While the vaccine rollout occurs, it’s limited in most places to health care personnel, the elderly, and those who care for them. Closely after that, it will open up to educators who work with students.
But in Kentucky, where educators are currently eligible for the vaccine, something bizarre happened. Holy Trinity Catholic School near Louisville — a small school with only 50 staffers — told health officials there were more than 300 people associated with them who needed their shots.
Obviously not all of them are teachers who have daily interaction with students.
Joseph Gerth of the Louisville Courier Journal explains:
They were coaches and school volunteers and their spouses, and whoever, showing up to get jabbed.
When the health department found out what was going on, it contacted the archdiocese and put an end to it.
“They apparently believed, incorrectly, that they could include anyone who had contact with students, like volunteers,” said Kathy Turner, a spokeswoman for the health department.
The school says it was an honest mistake. They (wrongly) assumed anyone who has any contact with students in any capacity could use the “educator” option as a way to get in line for the vaccine. That’s obviously not true.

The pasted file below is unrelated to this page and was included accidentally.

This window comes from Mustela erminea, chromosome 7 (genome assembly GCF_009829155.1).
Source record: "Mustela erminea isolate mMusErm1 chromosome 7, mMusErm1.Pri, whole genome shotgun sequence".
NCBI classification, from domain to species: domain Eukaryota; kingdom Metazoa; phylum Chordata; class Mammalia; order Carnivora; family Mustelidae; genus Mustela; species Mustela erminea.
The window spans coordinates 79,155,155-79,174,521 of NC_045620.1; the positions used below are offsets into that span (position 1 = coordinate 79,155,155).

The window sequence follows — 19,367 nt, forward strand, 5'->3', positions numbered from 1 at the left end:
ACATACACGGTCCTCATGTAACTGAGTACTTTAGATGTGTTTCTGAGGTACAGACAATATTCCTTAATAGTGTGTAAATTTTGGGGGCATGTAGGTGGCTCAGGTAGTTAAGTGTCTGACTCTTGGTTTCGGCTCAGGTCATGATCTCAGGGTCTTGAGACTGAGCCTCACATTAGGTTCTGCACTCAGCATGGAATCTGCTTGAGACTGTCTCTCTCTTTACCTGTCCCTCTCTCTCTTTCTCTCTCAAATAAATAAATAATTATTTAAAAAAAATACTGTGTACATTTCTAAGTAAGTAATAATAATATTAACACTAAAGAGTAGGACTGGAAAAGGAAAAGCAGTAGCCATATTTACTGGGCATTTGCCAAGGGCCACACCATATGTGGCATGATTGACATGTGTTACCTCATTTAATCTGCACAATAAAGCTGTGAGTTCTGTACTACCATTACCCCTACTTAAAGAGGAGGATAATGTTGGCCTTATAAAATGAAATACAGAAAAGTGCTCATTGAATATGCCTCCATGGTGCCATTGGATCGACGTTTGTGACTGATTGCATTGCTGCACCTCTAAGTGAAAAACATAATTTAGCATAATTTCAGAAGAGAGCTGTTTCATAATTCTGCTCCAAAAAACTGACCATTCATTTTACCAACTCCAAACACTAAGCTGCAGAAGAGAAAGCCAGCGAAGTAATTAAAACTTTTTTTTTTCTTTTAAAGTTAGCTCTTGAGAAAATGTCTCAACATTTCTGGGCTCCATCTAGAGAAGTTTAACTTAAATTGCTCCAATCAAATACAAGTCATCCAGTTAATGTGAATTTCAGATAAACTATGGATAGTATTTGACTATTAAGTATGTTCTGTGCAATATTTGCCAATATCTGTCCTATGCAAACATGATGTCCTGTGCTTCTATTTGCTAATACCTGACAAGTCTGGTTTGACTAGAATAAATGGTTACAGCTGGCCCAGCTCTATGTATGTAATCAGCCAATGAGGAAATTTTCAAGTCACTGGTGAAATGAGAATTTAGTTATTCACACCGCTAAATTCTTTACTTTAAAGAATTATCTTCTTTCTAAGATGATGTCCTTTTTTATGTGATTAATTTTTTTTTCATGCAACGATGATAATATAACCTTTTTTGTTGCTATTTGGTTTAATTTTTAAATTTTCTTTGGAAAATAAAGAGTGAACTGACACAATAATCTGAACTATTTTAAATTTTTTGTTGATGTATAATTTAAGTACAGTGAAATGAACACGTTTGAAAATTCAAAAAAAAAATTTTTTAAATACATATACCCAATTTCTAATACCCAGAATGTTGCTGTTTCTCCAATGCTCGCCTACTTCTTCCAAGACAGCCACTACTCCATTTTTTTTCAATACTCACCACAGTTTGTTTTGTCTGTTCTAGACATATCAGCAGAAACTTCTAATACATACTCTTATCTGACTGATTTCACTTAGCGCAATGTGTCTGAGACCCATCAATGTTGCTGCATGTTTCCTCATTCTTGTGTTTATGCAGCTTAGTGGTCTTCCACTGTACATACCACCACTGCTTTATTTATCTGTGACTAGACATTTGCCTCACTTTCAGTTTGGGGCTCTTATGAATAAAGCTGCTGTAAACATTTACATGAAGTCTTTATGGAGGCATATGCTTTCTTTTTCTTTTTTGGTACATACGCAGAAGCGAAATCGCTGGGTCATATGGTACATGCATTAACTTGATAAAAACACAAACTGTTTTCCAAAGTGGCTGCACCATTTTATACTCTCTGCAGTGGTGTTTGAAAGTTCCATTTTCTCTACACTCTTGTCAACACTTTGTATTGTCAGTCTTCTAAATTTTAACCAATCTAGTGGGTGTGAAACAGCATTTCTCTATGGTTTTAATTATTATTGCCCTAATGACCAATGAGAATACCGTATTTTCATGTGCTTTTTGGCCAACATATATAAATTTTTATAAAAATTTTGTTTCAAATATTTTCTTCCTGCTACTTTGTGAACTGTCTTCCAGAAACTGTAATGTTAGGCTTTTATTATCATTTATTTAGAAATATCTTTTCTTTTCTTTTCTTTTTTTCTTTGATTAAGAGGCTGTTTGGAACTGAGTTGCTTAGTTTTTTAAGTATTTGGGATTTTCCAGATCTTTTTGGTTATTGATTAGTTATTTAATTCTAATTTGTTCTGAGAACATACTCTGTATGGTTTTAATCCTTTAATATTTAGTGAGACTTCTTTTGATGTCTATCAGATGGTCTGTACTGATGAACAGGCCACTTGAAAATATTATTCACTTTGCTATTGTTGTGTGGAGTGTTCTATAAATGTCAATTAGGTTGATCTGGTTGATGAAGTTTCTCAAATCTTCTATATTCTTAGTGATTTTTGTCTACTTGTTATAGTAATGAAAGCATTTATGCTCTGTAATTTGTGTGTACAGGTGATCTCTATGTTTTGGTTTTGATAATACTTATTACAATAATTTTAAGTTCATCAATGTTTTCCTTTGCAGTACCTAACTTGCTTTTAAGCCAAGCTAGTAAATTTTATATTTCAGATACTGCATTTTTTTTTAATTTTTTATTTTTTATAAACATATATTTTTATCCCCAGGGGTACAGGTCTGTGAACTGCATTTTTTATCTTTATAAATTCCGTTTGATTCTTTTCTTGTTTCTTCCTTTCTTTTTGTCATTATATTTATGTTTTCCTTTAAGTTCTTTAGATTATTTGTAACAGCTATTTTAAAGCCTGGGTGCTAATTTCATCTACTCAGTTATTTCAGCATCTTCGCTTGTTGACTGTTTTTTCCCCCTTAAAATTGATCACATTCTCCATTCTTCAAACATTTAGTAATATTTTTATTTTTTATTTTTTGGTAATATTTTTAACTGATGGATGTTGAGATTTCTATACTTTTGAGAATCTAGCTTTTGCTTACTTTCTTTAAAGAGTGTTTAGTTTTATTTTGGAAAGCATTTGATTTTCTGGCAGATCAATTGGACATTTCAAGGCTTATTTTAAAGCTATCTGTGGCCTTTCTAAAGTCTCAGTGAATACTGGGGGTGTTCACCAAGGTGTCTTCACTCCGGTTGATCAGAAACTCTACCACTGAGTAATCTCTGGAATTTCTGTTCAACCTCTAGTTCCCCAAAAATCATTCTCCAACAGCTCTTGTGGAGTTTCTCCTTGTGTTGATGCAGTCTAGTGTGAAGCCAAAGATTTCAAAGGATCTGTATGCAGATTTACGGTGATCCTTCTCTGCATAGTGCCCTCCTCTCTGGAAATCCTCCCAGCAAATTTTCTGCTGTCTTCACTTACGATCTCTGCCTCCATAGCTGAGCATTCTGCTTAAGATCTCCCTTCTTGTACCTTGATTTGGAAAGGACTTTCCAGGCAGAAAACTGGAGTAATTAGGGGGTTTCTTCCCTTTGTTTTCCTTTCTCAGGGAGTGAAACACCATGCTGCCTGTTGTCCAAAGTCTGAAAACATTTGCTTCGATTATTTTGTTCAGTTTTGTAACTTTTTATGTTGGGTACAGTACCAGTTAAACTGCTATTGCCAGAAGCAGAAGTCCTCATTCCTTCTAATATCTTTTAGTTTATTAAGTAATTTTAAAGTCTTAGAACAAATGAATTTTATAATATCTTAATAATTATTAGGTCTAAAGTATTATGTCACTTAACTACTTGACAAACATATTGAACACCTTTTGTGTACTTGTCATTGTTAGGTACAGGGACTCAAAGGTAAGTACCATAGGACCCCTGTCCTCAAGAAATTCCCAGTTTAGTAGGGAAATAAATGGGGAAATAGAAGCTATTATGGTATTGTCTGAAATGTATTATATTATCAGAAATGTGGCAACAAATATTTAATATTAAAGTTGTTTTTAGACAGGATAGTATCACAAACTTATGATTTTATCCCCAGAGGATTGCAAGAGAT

Maybe that was an honest mistake. But I find it very hard to believe every single person who cut in line via the school had no idea they weren’t actually eligible. No one blew the whistle?
It didn’t take long for the local health department to figure out what was happening and put a stop to it, but what does it say about the Catholic school — Catholics in general — when so many people were this willing to obviously cheat the system?
We all want vaccines. But pretending you’re more “essential” than people who seriously need it isn’t just a mistake; it very well could put someone else’s life in jeopardy.